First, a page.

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Analysis
Karl Otto Pöhl: Germany’s Banker

Karl Otto Pöhl: Germany’s Banker

Bundesbank chief who weathered reunification 

by Michael Stürmer

Tue 13 Jan 2015

This is a translation of an address by Prof. Stürmer, a member of the OMFIF Advisory Board, at today’s memorial commemoration for Karl Otto Pöhl at the Deutsche Bundesbank in  Frankfurt.

Karl Otto Pöhl was Germany’s Banker. As Bundesbank president during a period of great turbulence, between 1980 and 1991, he fully lived up to the epithet ‘legendary‘. Pöhl’s destiny was to confront an array of challenges that were nothing short of epic: unsettled international financial markets after the 1971 breakdown of the gold-dollar link; a threat to internal and external equilibrium in the main industrial countries stemming from the 1973 and 1979 oil shocks; tensions between Paris and Bonn within the European Monetary System.

And then, in 1989, the fall of the Berlin Wall, the precursor to a new world order that we can say was ‘made in the USA’, bringing a new balance of power in Europe with repercussions that are with us still today.

In all this, the Bundesbank was a key background force acting for equilibrium between opposing influences. Pöhl personified confidence in monetary stability, not just in Germany but, increasingly, on a European scale. The Anglo-Saxons appreciated his technical competence, communication skills and, not least, sense of humour. He became a firm ally of Paul Volcker, his opposite number for a while at the US Treasury and Federal Reserve. In rare fashion Pöhl combined a relaxed approach to crisis management, with, when necessary, sometimes brutally clear language. In London they said of him, 'He does not suffer fools gladly.'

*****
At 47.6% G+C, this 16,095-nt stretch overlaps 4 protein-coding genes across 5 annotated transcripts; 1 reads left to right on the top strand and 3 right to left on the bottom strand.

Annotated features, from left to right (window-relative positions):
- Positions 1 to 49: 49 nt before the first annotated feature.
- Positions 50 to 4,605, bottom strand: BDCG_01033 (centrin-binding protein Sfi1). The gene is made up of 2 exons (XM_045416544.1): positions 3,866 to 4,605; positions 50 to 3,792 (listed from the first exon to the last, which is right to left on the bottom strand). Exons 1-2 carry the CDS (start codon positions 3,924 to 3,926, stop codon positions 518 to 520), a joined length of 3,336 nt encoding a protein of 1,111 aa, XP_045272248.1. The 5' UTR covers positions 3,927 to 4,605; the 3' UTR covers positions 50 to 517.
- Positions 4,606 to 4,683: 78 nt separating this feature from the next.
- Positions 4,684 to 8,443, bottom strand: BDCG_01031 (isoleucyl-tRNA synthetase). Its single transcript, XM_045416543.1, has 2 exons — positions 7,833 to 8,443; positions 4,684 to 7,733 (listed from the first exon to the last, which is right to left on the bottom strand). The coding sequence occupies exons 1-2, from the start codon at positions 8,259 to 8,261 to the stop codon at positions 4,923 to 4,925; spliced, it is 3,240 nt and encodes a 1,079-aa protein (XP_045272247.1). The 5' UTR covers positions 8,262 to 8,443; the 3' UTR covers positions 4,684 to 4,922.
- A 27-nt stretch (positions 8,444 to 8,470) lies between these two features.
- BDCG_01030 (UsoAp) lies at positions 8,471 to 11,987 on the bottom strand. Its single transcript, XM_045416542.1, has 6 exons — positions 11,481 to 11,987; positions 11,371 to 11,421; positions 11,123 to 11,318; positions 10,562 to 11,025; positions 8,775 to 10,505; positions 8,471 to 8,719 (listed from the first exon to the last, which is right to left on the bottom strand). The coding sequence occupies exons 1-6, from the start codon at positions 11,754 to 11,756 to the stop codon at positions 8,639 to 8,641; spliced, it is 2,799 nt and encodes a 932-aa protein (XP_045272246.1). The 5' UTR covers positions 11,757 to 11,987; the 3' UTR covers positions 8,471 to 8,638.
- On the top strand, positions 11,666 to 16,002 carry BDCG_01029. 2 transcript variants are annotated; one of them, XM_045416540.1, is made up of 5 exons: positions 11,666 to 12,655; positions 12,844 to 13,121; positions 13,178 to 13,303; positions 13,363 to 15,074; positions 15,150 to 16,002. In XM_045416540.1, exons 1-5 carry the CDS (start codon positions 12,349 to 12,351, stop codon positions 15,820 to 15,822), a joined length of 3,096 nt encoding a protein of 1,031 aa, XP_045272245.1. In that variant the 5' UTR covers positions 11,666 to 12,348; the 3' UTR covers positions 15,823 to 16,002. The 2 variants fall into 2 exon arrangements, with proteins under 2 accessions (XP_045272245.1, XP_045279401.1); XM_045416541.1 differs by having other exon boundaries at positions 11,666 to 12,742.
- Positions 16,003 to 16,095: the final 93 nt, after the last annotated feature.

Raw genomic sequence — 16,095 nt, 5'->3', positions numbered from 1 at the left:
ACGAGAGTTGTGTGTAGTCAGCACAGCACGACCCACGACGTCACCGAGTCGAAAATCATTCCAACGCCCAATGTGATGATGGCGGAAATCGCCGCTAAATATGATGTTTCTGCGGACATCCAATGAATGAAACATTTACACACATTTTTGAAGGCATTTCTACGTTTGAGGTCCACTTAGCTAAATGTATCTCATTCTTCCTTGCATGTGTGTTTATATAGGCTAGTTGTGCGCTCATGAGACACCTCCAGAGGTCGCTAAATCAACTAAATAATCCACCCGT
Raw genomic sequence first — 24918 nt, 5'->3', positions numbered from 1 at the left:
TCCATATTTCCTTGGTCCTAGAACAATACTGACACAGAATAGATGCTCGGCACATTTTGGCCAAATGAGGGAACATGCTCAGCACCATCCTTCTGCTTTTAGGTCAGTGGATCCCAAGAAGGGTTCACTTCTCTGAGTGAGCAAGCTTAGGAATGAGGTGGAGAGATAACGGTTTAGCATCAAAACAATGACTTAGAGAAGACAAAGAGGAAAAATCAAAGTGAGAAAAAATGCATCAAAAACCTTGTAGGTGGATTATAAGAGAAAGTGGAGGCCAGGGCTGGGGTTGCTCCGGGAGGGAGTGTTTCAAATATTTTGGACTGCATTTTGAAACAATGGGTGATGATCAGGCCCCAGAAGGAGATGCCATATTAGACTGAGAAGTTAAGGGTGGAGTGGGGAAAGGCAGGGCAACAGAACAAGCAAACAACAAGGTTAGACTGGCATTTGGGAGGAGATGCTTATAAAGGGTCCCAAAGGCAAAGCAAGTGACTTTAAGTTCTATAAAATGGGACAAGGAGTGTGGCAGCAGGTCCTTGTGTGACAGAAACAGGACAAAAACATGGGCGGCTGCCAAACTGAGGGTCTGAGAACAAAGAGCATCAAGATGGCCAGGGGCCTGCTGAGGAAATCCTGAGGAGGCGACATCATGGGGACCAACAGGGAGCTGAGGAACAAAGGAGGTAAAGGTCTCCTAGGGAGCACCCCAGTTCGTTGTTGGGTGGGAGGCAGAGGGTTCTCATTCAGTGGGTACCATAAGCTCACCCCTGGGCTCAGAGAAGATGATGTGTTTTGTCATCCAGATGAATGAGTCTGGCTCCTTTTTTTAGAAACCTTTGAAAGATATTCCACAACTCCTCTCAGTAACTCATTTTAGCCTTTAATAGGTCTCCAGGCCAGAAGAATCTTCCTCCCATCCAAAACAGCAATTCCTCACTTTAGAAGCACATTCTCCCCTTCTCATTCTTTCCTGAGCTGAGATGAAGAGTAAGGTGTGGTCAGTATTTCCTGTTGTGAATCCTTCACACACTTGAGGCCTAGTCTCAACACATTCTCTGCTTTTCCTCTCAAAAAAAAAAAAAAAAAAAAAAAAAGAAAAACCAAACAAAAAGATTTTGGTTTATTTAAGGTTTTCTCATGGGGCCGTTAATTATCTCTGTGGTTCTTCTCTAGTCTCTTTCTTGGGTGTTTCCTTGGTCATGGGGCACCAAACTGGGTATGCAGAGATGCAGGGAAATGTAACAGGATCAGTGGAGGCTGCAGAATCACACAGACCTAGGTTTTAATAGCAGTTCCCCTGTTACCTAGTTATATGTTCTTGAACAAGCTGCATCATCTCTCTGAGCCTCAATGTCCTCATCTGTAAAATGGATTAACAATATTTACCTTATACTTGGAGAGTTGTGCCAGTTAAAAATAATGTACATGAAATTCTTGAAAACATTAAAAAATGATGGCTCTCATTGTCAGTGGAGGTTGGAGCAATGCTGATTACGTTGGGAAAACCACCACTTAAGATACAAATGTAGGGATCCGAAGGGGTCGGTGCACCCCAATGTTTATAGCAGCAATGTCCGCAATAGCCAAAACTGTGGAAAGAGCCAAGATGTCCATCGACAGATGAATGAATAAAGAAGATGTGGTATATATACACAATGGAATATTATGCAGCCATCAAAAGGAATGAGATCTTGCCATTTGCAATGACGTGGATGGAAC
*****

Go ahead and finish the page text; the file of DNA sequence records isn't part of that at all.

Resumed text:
Pöhl and the Bundesbank enjoyed elevated status, summed up in the celebrated description of European Commission President Jacques Delors: ‘Not all Germans believe in God. But they all believe in the Bundesbank.’ The French, displaying both respect and wariness, called the German central bank in its beetling headquarters on the River Main ‘le monstre de Francfort’.

Pöhl countered such barbs by insisting on a basic truth: that a currency was reliant solely on the trust of the citizens and the capacity of the state behind it to stick to the rules. After two periods of disastrous inflation, this was, in Germany more than elsewhere, a central lesson of history. The catastrophe of money had been, after all, both cause and effect of the catastrophe of politics: difficult to forget for a man born in the Depression year of 1929.

Five decades later, Pöhl, as Bundesbank president, was the right man in the right place at the right time. And he knew instinctively, when the time came, that it was right to give up his post, after the political order of the day decided to embark upon paths that the Bundesbank, and especially Pöhl himself, deemed inappropriate.